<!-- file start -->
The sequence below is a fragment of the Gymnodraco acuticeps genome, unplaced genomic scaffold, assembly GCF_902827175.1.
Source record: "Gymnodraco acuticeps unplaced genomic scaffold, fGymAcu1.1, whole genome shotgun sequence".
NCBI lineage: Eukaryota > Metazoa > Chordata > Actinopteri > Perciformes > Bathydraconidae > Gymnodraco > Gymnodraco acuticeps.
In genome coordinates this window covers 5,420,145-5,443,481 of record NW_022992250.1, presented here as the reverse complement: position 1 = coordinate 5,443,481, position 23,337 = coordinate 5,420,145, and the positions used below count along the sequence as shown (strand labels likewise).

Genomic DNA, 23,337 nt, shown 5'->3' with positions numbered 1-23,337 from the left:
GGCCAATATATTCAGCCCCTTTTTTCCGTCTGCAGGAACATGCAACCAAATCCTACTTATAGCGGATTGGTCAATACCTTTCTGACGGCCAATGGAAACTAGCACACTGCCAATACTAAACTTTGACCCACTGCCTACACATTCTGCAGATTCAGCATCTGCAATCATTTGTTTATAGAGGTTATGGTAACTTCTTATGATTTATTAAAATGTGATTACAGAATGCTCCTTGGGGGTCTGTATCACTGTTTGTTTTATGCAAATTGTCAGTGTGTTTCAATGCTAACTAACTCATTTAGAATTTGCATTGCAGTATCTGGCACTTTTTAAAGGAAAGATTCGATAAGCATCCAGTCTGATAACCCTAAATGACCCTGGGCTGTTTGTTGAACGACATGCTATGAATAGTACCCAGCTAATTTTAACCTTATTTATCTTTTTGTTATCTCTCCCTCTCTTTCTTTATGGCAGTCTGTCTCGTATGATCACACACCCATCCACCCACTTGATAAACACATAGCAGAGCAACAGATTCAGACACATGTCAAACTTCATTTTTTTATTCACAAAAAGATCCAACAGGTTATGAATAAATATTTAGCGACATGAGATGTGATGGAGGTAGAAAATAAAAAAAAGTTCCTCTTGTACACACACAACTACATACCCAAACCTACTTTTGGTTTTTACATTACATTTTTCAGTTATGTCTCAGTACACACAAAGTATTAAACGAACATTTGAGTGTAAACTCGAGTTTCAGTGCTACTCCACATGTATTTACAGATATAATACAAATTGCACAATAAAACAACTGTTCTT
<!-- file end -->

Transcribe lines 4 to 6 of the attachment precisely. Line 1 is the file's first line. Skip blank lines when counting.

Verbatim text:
In genome coordinates this window covers 5,420,145-5,443,481 of record NW_022992250.1, presented here as the reverse complement: position 1 = coordinate 5,443,481, position 23,337 = coordinate 5,420,145, and the positions used below count along the sequence as shown (strand labels likewise).

Genomic DNA, 23,337 nt, shown 5'->3' with positions numbered 1-23,337 from the left:
GGCCAATATATTCAGCCCCTTTTTTCCGTCTGCAGGAACATGCAACCAAATCCTACTTATAGCGGATTGGTCAATACCTTTCTGACGGCCAATGGAAACTAGCACACTGCCAATACTAAACTTTGACCCACTGCCTACACATTCTGCAGATTCAGCATCTGCAATCATTTGTTTATAGAGGTTATGGTAACTTCTTATGATTTATTAAAATGTGATTACAGAATGCTCCTTGGGGGTCTGTATCACTGTTTGTTTTATGCAAATTGTCAGTGTGTTTCAATGCTAACTAACTCATTTAGAATTTGCATTGCAGTATCTGGCACTTTTTAAAGGAAAGATTCGATAAGCATCCAGTCTGATAACCCTAAATGACCCTGGGCTGTTTGTTGAACGACATGCTATGAATAGTACCCAGCTAATTTTAACCTTATTTATCTTTTTGTTATCTCTCCCTCTCTTTCTTTATGGCAGTCTGTCTCGTATGATCACACACCCATCCACCCACTTGATAAACACATAGCAGAGCAACAGATTCAGACACATGTCAAACTTCATTTTTTTATTCACAAAAAGATCCAACAGGTTATGAATAAATATTTAGCGACATGAGATGTGATGGAGGTAGAAAATAAAAAAAAGTTCCTCTTGTACACACACAACTACATACCCAAACCTACTTTTGGTTTTTACATTACATTTTTCAGTTATGTCTCAGTACACACAAAGTATTAAACGAACATTTGAGTGTAAACTCGAGTTTCAGTGCTACTCCACATGTATTTACAGATATAATACAAATTGCACAATAAAACAACTGTTCTT